For Protestants, Christ is present via the proclamation of his word and (for good Lutheran, Anglican, and Reformed types at least) through the sacraments, but only when they are set within the larger context of the word preached. And that makes the difference between a physical gathering of the church and one that is online somewhat harder to articulate at a theological level. Hearing a sermon online is still possible in a way that eating the sacramental elements is not.
Part of the Protestant answer is that the church is a community. Community is integral to the picture of the church we find in the Book of Acts and also (ironically) underlies the problems that Paul often addresses in his letters. Where there is no community, there can be no community dysfunction. And community works best when there is real human contact and interaction. To take an extreme example: A screen cannot hold your hand and pray for you on your deathbed.
Of more significance are the elements of worship: the reading and the proclamation of the Word, prayer, singing and, yes, the sacraments. And all of these require present, communal action. Even preaching is in a sense a dialogue between the God who confronts his people with his presence through his Word and the people’s response in faith and repentance. Does that require the immediate, physical proximity of preacher and people? Not in an absolute sense—just as in Roman Catholic theology, the mass does not absolutely require such. But immediate physical proximity is best. It may be hard to articulate why this is so, in the same way that it can be hard to articulate why a live concert or theater performance is superior to watching the same on the television, but it is true nonetheless. A personal word is best delivered in the context of the messenger meeting with the recipient.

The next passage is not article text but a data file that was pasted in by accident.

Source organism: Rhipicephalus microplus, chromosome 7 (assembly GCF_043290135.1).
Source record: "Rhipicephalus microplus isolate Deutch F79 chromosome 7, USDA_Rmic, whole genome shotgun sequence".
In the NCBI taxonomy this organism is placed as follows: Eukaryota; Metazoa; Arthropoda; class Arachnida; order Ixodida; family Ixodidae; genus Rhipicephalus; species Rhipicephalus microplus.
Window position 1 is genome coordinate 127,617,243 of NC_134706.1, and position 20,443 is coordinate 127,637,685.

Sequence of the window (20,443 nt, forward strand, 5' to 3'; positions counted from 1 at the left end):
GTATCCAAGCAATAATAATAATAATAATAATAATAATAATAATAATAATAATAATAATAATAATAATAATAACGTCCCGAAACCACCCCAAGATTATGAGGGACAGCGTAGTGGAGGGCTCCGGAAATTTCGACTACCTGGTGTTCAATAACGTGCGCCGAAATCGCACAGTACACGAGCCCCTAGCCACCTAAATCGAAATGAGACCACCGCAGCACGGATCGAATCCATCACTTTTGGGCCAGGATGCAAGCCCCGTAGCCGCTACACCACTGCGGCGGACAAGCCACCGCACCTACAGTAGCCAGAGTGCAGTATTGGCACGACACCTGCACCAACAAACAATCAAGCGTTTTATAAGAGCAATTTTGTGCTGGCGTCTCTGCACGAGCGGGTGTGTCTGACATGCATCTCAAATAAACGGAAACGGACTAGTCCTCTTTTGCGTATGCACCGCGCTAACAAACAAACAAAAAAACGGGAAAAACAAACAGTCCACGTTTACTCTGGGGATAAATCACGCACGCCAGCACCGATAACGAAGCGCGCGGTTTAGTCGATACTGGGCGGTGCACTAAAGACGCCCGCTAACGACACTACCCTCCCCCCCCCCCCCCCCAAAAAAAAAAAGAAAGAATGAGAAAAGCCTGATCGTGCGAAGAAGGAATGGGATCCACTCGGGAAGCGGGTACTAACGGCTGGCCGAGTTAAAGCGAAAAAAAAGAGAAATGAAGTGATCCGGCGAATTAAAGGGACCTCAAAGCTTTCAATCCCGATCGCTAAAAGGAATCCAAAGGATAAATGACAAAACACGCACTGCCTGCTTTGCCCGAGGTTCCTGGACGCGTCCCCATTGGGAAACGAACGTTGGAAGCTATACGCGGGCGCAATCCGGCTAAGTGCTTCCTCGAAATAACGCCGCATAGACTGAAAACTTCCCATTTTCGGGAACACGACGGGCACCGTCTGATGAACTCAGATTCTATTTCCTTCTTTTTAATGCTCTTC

So what will be revealed if vast swathes of Protestants do not return to physical church when COVID finally settles down? Surely that the theology of preaching as God’s confrontational presence in and through proclamation has at some point been supplanted in the minds of many by a notion that it is merely a transmission of information or a pep talk. And that listening as active, faithful response has correspondingly been reduced to a passive reception, of the kind that televisions and countless other screens have made the default position. To put it another way, it will reveal that preachers have become confused with life coaches or entertainers, and congregations have been replaced by audiences and autonomous consumers. Such a scenario will be apocalyptic. And in both senses of the word.
Carl R. Trueman is a professor of biblical and religious studies at Grove City College, and senior fellow at the Institute for Faith and Freedom.